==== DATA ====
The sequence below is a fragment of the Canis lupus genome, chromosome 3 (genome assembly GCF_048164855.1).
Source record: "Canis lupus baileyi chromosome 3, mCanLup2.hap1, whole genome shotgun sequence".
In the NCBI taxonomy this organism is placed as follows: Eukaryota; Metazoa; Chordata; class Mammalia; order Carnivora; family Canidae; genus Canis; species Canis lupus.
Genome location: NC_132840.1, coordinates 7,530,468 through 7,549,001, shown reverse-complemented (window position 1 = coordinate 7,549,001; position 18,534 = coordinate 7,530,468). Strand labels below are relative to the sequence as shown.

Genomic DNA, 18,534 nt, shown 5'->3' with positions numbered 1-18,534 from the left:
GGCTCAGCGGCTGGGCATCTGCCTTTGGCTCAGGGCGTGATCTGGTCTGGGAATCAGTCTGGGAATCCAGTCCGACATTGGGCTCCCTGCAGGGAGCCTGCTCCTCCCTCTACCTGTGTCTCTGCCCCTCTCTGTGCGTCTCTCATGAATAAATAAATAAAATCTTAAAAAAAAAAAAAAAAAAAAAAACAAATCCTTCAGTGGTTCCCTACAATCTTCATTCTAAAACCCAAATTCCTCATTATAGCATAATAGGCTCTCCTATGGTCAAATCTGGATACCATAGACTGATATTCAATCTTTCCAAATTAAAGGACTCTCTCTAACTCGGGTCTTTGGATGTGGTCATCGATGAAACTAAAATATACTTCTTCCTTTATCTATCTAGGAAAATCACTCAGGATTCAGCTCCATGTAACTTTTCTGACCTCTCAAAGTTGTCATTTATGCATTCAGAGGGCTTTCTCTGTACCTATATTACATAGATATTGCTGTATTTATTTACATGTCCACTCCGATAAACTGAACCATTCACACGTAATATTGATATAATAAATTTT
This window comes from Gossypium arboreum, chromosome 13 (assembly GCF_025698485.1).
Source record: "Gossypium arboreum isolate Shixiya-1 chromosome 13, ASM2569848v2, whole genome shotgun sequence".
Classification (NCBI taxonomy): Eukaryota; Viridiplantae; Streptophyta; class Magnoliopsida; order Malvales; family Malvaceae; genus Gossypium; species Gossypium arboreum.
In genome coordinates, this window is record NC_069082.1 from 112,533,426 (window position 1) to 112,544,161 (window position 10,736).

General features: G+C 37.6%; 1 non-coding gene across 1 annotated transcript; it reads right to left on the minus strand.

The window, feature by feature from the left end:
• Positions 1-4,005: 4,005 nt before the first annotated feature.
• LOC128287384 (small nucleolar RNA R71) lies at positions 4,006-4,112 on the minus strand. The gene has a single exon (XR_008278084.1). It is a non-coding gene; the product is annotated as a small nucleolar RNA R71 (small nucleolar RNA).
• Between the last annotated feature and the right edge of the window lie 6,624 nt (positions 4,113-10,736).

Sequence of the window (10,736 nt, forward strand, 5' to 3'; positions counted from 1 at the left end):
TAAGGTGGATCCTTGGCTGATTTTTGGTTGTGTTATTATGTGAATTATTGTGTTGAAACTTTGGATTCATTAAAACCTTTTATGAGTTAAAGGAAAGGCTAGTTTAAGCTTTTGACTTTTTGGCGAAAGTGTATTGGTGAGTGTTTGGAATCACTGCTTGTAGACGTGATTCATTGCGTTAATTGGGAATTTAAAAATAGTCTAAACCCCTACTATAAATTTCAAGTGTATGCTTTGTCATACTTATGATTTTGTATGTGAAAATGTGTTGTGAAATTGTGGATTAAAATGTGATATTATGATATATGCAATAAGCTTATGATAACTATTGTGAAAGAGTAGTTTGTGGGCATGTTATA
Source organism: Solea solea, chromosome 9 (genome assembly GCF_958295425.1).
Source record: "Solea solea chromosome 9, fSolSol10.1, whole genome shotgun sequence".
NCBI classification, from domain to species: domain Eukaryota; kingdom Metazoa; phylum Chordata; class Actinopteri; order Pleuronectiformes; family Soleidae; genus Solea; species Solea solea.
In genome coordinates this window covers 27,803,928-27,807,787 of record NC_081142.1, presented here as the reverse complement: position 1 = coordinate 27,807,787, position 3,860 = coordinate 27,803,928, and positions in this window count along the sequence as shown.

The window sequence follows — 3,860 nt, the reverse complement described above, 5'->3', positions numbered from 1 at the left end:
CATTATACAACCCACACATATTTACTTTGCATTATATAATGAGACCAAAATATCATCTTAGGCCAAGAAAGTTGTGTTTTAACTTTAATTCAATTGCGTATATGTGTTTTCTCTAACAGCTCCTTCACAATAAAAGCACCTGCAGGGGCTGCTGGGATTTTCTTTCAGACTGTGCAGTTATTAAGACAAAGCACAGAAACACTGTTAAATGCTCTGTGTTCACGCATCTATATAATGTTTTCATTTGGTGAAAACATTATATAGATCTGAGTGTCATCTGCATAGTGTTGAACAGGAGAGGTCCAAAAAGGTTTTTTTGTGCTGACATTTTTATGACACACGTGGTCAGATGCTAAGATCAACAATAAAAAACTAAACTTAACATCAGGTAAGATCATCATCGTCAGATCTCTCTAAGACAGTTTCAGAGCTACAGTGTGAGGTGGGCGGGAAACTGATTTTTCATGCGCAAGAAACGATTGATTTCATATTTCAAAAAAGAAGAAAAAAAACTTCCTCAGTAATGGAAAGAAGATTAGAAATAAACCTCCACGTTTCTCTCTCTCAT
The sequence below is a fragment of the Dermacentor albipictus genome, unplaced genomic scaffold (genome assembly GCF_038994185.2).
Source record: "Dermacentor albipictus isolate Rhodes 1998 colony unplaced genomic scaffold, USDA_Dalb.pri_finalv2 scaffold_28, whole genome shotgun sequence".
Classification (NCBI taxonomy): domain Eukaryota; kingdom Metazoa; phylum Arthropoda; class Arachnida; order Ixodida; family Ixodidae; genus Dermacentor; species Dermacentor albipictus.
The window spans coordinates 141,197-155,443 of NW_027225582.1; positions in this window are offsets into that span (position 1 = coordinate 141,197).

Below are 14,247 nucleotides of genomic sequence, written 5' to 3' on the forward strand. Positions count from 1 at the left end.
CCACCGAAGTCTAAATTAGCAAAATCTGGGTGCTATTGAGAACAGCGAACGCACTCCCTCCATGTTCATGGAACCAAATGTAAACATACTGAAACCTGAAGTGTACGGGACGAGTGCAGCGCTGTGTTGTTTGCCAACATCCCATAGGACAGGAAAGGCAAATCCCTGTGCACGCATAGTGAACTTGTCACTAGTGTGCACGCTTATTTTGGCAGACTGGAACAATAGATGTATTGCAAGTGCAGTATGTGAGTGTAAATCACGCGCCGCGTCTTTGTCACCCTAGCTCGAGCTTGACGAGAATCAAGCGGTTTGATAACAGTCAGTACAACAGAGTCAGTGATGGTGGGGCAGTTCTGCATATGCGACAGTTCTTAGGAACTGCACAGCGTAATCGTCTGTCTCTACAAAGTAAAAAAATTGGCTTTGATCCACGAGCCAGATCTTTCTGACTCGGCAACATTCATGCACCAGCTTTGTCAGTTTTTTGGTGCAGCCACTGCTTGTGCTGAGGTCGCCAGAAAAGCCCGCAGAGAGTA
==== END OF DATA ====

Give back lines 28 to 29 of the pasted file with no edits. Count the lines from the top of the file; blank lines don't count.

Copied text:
Below are 14,247 nucleotides of genomic sequence, written 5' to 3' on the forward strand. Positions count from 1 at the left end.
CCACCGAAGTCTAAATTAGCAAAATCTGGGTGCTATTGAGAACAGCGAACGCACTCCCTCCATGTTCATGGAACCAAATGTAAACATACTGAAACCTGAAGTGTACGGGACGAGTGCAGCGCTGTGTTGTTTGCCAACATCCCATAGGACAGGAAAGGCAAATCCCTGTGCACGCATAGTGAACTTGTCACTAGTGTGCACGCTTATTTTGGCAGACTGGAACAATAGATGTATTGCAAGTGCAGTATGTGAGTGTAAATCACGCGCCGCGTCTTTGTCACCCTAGCTCGAGCTTGACGAGAATCAAGCGGTTTGATAACAGTCAGTACAACAGAGTCAGTGATGGTGGGGCAGTTCTGCATATGCGACAGTTCTTAGGAACTGCACAGCGTAATCGTCTGTCTCTACAAAGTAAAAAAATTGGCTTTGATCCACGAGCCAGATCTTTCTGACTCGGCAACATTCATGCACCAGCTTTGTCAGTTTTTTGGTGCAGCCACTGCTTGTGCTGAGGTCGCCAGAAAAGCCCGCAGAGAGTA